A common question we get is what kind of food is the healthiest? Is it tomatoes or carrots, is it fish or chicken, nuts or beans, is it milk or soy milk? Raw or cooked? Carbs or proteins? The half-true answer to that is that it always depends on what you are comparing with, and yet I still believe that any recommendation you won’t consider is a lousy recommendation. Of all the ‘real’ food the earth provides us with, the healthiest ones would be the ones you like and tolerate. So what do you like? How can you like those that you don’t like so much? Check out our the recipes here or get our cookbook to get some ideas. Creativity is the first solution, remember!
If I recommend beans to someone who hears the echo of their childhood teacher forcing them to finish their plate of stale red beans, it is probably a lousy recommendation as s/he just won’t eat them. Or maybe I’ll have to show them how to make a bean paste or some other delicious dish in order to open their eyes for new ideas. It’s no point in recommending something even if it’s super food, if the person simply won’t eat it. In medical terms this is called Compliance (the likelihood that the patient will stick to the recommendations). Another problem is if the eater can’t digest it. The healthiest food could become the worst toxin if you are allergic or can’t digest it.
Apart from the taste and digestion, the generally most healthy food to eat for all humans are no doubt green leafy vegetables. They are first of all often eaten raw, allowing them to keep the enzymes which otherwise could be destroyed when being cooked or frozen. They contain lots of easy to digest fibre, the cleansing non-soluble and the soluble pre-biotic fibre that our dear friends the bacteria in our microflora feeds off. Leafy vegetables have easily absorbed vitamins, minerals and loads of water, chlorophyl and hardly any calories. What more can you ask for?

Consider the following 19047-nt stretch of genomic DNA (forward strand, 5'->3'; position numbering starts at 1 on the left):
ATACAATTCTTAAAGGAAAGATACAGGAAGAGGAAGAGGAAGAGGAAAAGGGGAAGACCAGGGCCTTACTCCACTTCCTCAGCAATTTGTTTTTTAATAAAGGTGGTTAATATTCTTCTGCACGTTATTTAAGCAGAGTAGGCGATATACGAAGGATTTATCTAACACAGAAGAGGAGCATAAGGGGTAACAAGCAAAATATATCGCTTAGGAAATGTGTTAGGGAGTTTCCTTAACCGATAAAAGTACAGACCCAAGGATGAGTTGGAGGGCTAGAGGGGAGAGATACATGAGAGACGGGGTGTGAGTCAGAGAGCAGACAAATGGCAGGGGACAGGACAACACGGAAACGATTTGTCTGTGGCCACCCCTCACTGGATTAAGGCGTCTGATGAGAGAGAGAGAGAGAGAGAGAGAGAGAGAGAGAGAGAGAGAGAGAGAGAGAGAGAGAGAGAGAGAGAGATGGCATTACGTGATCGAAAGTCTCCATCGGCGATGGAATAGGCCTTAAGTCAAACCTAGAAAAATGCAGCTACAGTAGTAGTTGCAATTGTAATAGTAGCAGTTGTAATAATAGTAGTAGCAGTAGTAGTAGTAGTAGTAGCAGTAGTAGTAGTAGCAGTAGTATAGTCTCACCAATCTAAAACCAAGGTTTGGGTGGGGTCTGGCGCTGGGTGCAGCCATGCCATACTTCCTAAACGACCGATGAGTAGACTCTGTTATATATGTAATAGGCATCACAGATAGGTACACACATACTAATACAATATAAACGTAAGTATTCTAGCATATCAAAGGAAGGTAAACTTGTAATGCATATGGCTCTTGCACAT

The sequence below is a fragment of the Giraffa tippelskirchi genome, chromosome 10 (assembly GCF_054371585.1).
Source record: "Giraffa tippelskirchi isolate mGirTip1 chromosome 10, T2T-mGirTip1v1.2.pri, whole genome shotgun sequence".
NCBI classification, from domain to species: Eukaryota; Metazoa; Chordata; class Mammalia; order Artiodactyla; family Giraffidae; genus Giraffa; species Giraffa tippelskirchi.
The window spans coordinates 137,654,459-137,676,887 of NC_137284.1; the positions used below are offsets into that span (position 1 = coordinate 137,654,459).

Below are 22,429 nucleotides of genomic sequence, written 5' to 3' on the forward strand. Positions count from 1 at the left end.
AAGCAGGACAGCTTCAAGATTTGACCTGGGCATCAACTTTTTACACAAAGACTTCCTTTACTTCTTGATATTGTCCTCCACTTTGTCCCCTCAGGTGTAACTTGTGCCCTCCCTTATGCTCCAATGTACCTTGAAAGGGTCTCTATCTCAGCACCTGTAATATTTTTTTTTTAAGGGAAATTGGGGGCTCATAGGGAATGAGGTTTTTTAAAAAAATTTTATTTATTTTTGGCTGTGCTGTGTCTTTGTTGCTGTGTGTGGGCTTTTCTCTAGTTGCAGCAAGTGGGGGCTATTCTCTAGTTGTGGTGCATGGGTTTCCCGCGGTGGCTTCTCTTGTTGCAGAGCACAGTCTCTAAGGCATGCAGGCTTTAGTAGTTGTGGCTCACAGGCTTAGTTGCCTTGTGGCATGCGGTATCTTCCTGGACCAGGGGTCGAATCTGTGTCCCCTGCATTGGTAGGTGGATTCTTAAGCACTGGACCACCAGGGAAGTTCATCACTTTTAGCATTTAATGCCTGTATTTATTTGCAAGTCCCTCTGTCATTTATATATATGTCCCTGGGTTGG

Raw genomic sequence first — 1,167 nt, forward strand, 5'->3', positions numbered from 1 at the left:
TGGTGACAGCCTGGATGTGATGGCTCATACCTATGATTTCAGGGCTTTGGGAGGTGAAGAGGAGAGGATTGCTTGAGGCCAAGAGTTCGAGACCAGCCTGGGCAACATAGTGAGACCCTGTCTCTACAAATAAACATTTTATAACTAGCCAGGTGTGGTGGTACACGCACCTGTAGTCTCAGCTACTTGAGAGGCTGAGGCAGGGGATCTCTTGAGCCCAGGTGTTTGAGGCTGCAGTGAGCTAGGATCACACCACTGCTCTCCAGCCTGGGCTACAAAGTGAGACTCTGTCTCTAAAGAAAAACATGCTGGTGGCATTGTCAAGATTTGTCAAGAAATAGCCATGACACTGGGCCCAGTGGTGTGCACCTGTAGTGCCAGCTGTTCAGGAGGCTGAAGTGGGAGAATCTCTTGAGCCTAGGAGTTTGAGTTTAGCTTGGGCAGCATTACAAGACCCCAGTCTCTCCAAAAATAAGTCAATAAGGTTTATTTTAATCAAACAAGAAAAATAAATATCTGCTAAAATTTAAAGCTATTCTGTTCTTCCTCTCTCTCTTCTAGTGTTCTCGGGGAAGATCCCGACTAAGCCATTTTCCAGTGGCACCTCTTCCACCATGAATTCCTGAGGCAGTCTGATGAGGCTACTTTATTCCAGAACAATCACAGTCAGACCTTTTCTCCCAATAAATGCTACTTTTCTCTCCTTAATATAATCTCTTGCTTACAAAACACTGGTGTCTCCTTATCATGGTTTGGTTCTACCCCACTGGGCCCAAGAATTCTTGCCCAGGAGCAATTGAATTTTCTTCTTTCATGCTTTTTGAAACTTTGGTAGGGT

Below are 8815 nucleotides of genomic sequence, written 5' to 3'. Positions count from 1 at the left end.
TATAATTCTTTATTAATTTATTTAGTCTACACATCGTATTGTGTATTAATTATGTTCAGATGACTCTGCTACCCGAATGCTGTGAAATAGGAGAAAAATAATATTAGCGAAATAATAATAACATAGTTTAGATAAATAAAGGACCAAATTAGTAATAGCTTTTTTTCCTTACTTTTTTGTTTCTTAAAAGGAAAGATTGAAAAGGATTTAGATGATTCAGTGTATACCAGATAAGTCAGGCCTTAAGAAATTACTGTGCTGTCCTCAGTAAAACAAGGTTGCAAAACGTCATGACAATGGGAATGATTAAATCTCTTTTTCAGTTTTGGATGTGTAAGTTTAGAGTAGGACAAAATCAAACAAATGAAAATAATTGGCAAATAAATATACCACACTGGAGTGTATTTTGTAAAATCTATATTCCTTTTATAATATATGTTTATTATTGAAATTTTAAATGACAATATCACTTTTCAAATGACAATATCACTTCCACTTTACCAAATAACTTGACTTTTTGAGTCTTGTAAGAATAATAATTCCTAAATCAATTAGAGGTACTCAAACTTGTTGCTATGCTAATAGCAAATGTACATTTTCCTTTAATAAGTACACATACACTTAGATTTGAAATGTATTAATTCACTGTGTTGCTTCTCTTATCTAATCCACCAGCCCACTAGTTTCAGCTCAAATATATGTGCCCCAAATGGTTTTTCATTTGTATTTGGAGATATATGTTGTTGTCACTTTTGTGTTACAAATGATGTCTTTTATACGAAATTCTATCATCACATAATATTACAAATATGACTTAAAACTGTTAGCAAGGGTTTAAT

So, what’s the down size? Well, you have to eat a lot of them and per kg it falls low on the scale of healthiest food, as most people don’t eat that much of them. Three leaves will hardly do much for your belly. We need more, much more. The solution is to prepare them – mix with tasty food, chop them well or make smoothies. Have them in all meals, including your breakfast porridge. Yes, why not? You’ll see that they adopt to the taste. Skip the juices though, as you won’t get all the good fibre. Oh, and don’t forget to chew well if you drink your greens, so that you get your enzymes going in the saliva.
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